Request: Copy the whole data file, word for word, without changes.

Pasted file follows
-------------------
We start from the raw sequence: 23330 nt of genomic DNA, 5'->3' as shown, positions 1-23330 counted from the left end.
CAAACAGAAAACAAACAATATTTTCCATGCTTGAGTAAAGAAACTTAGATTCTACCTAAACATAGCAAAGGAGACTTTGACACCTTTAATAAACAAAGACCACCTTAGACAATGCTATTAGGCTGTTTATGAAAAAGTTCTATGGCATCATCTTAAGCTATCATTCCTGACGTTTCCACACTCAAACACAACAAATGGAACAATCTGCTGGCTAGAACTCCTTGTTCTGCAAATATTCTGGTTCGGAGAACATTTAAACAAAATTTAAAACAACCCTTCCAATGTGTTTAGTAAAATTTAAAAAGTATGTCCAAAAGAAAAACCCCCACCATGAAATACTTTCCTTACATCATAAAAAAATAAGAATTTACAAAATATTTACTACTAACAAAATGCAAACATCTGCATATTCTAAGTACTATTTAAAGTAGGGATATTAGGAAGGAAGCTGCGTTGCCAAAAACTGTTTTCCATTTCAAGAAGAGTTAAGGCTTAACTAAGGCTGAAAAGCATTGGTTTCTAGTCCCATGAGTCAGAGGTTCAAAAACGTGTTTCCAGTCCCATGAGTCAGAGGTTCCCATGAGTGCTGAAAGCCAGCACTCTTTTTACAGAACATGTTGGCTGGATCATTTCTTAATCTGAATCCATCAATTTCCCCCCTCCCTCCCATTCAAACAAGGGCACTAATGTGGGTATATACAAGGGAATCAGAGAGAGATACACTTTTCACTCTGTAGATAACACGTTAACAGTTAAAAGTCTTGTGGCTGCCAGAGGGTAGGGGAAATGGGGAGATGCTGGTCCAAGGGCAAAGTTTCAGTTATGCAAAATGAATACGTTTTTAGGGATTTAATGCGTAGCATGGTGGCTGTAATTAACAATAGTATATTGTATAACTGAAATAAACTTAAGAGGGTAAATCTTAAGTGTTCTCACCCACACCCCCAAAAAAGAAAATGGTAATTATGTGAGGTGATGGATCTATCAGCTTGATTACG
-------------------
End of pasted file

We start from the raw sequence: 23330 nt of genomic DNA, 5'->3' as shown, positions 1-23330 counted from the left end.
CAAACAGAAAACAAACAATATTTTCCATGCTTGAGTAAAGAAACTTAGATTCTACCTAAACATAGCAAAGGAGACTTTGACACCTTTAATAAACAAAGACCACCTTAGACAATGCTATTAGGCTGTTTATGAAAAAGTTCTATGGCATCATCTTAAGCTATCATTCCTGACGTTTCCACACTCAAACACAACAAATGGAACAATCTGCTGGCTAGAACTCCTTGTTCTGCAAATATTCTGGTTCGGAGAACATTTAAACAAAATTTAAAACAACCCTTCCAATGTGTTTAGTAAAATTTAAAAAGTATGTCCAAAAGAAAAACCCCCACCATGAAATACTTTCCTTACATCATAAAAAAATAAGAATTTACAAAATATTTACTACTAACAAAATGCAAACATCTGCATATTCTAAGTACTATTTAAAGTAGGGATATTAGGAAGGAAGCTGCGTTGCCAAAAACTGTTTTCCATTTCAAGAAGAGTTAAGGCTTAACTAAGGCTGAAAAGCATTGGTTTCTAGTCCCATGAGTCAGAGGTTCAAAAACGTGTTTCCAGTCCCATGAGTCAGAGGTTCCCATGAGTGCTGAAAGCCAGCACTCTTTTTACAGAACATGTTGGCTGGATCATTTCTTAATCTGAATCCATCAATTTCCCCCCTCCCTCCCATTCAAACAAGGGCACTAATGTGGGTATATACAAGGGAATCAGAGAGAGATACACTTTTCACTCTGTAGATAACACGTTAACAGTTAAAAGTCTTGTGGCTGCCAGAGGGTAGGGGAAATGGGGAGATGCTGGTCCAAGGGCAAAGTTTCAGTTATGCAAAATGAATACGTTTTTAGGGATTTAATGCGTAGCATGGTGGCTGTAATTAACAATAGTATATTGTATAACTGAAATAAACTTAAGAGGGTAAATCTTAAGTGTTCTCACCCACACCCCCAAAAAAGAAAATGGTAATTATGTGAGGTGATGGATCTATCAGCTTGATTACG